Daily Cigarette Consumption and Urine Cotinine Level between Dual Users of Electronic and Conventional Cigarettes, and Cigarette-Only Users.J Psychoactive Drugs. 2020 Jan-Mar; 52(1):20-26.JP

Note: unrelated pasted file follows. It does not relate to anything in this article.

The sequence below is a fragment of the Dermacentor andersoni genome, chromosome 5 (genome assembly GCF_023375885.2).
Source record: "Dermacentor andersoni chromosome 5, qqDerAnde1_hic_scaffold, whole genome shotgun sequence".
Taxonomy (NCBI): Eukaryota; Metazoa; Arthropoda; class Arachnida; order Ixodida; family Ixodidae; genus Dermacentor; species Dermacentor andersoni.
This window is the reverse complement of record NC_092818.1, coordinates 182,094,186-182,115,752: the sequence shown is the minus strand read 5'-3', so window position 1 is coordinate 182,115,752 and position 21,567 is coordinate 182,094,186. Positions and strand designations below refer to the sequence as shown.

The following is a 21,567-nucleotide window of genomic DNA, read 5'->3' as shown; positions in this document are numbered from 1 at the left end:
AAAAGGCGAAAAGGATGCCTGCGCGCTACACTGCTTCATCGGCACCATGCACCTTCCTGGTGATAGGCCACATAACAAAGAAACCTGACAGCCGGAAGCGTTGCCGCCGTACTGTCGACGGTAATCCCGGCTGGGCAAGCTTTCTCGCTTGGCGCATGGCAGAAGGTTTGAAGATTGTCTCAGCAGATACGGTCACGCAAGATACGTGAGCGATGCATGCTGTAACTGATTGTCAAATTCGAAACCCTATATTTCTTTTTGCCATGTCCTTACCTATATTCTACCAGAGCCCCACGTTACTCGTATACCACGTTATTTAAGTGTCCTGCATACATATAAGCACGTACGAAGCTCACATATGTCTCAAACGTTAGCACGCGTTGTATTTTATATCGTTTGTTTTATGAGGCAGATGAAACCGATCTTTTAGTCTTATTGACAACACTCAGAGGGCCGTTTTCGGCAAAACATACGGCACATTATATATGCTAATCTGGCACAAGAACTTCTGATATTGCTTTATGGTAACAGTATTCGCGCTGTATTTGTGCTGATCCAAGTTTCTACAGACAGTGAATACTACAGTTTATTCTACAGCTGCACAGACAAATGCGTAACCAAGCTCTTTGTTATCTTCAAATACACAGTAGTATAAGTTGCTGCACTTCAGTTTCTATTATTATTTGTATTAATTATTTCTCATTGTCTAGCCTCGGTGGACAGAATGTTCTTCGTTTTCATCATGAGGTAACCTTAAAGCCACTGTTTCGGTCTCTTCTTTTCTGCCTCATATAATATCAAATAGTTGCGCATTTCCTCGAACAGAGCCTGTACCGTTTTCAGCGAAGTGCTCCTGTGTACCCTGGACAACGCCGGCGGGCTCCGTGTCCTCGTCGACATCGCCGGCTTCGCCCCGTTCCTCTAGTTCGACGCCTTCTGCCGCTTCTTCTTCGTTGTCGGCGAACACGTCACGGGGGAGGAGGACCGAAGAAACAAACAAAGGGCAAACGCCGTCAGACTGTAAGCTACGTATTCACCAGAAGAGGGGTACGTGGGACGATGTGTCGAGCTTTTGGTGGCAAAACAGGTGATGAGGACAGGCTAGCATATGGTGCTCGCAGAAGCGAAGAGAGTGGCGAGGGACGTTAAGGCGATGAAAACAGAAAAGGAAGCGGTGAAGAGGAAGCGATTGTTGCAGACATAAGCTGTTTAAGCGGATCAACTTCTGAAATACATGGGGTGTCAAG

The aim of this study was to identify whether or not the dual users of conventional cigarettes and e-cigs were naturally reducing the amount of their cigarette smoking while they were using e-cigs, and whether their urine cotinine level became similar or less compared to conventional cigarette-only smokers. We used data from the Korean National Health and Nutrition Examination Survey (KNHANES), a nationally representative sample collected in 2014-2016. We selected 2,442 participants who were over 19 years old and were current users of conventional cigarettes and e-cigs. Among the total sample, 12.8% were dual users of e-cigs and conventional cigarettes. Conventional cigarette-only users smoked 14.26 (±23.19) cigarettes a day, while dual users of electronic and conventional cigarettes smoked 14.46 (±7.88) cigarettes a day (p < .001). Means of urine cotinine level in conventional cigarette-only users and dual users were 1250.35 ng/mL (±832.75) and 1364.95 ng/mL (±827.96), respectively (p < .001). The result of a multiple linear regression analysis identified that dual users' cotinine level was 136.80 ng/mL higher, compared to conventional cigarette smokers' one (p = .011). Unlike the argument that e-cigs can be used as a smoking cessation aid, we found that using e-cigs might be less likely to support quitting smoking or reducing cigarette consumption.